Pyrolysis may be defined as the "chemical decomposition or other chemical change brought about by the action of heat regardless of the temperature involved". Webster's Third New International Dictionary 1854 (1961)
Shell argues that this definition of "petrochemical operations" should be applied to "petrochemical processes" as that term was used in determining the weighting factors found in 40 C.F.R. § 419.42(b). We disagree. Subpart C clearly indicates that the definition of "petrochemical operations" is to be used only for the subcategorization of refineries, not for the calculation of the process factor. 40 C.F.R. § 419.31
Shell argues vigorously that the following passage from the testimony of Mr. Halper, the draftsman of the regulations, is inconsistent with the remainder of the EPA's evidence:
Q. Would the thermal cracking for ethylene production normally also produce other products e. g. pyrolysis gasoline?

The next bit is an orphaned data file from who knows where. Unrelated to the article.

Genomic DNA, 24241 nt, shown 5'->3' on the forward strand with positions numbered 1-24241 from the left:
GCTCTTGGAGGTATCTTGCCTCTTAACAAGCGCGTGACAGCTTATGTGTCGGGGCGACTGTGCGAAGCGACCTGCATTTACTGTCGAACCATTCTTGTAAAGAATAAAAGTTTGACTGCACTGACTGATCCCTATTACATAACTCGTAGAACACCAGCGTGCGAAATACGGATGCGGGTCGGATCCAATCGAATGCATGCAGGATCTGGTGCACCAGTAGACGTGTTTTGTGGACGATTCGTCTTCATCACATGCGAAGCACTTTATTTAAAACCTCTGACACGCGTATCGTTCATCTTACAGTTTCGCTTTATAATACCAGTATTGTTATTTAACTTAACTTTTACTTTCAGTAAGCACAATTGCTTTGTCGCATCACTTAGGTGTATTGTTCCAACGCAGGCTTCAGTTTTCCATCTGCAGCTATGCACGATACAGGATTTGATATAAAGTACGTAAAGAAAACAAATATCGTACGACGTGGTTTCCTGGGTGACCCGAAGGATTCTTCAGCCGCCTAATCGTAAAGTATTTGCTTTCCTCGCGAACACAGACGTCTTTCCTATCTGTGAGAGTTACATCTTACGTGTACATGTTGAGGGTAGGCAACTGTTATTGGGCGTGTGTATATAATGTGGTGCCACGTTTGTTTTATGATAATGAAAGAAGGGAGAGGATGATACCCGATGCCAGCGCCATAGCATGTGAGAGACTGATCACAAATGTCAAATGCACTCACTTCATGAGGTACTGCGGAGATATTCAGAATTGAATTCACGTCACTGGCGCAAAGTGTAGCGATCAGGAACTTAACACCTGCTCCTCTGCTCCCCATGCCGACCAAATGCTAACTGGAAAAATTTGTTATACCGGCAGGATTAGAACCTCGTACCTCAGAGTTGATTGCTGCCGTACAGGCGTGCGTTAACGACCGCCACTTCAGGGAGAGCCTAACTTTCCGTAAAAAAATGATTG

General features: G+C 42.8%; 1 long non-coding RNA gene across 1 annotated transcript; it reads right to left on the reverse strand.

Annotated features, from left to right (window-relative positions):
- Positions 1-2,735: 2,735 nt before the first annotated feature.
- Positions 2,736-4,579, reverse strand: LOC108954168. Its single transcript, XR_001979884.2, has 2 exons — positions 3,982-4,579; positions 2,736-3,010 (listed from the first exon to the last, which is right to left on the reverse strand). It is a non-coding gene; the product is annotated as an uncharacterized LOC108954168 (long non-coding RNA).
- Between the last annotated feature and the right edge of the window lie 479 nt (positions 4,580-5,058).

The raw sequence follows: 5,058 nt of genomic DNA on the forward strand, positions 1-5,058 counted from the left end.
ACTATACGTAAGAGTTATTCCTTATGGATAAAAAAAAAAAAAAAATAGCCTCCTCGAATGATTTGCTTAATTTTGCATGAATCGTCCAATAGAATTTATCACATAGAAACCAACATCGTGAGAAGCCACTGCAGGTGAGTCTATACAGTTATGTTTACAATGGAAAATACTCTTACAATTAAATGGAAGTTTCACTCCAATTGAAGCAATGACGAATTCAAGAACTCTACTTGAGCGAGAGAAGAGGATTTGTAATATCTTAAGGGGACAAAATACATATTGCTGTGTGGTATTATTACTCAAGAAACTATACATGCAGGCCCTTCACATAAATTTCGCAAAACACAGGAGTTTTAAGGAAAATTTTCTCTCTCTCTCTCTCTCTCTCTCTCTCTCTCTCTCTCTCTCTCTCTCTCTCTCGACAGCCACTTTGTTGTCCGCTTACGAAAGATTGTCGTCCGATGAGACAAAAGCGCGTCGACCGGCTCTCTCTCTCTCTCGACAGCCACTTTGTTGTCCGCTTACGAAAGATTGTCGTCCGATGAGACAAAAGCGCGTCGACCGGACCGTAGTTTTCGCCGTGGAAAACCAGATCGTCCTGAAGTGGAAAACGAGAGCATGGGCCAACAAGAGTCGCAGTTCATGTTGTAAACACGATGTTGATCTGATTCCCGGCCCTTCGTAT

A. This question has no moment in the consideration of an effluent limitation, since the regulations are based on amount raw material (crude oil or NGL) used and the processes employed. The regulation does not consider the products manufactured. In other words, the regulation is capacity and process oriented. This is unlike the regulations for many other industries which are product oriented, or set limitations based on amount of products produced.
R. 485, 490. Shell considers this testimony as supporting its position that the regulations look to the process involved, not the products produced. Of the nine general process categories used in the EPA's regression analysis, however, only five have labels that appear to be oriented to processes: crude processes, cracking processes, hydrocarbon processing, coking processes, and treating and finishing processes. The other four lubes and greases, first generation petrochemicals, second generation petrochemicals, and asphalt production carry labels oriented to the products that are produced. It appears that the only way these four processes are defined is by the predominant products they produce. Thus, although a portion of Mr. Halper's testimony is somewhat confusing, we believe that the context of his testimony indicates that he viewed the process involved at the olefins plant as a petrochemical process, even though it also produced some gasoline.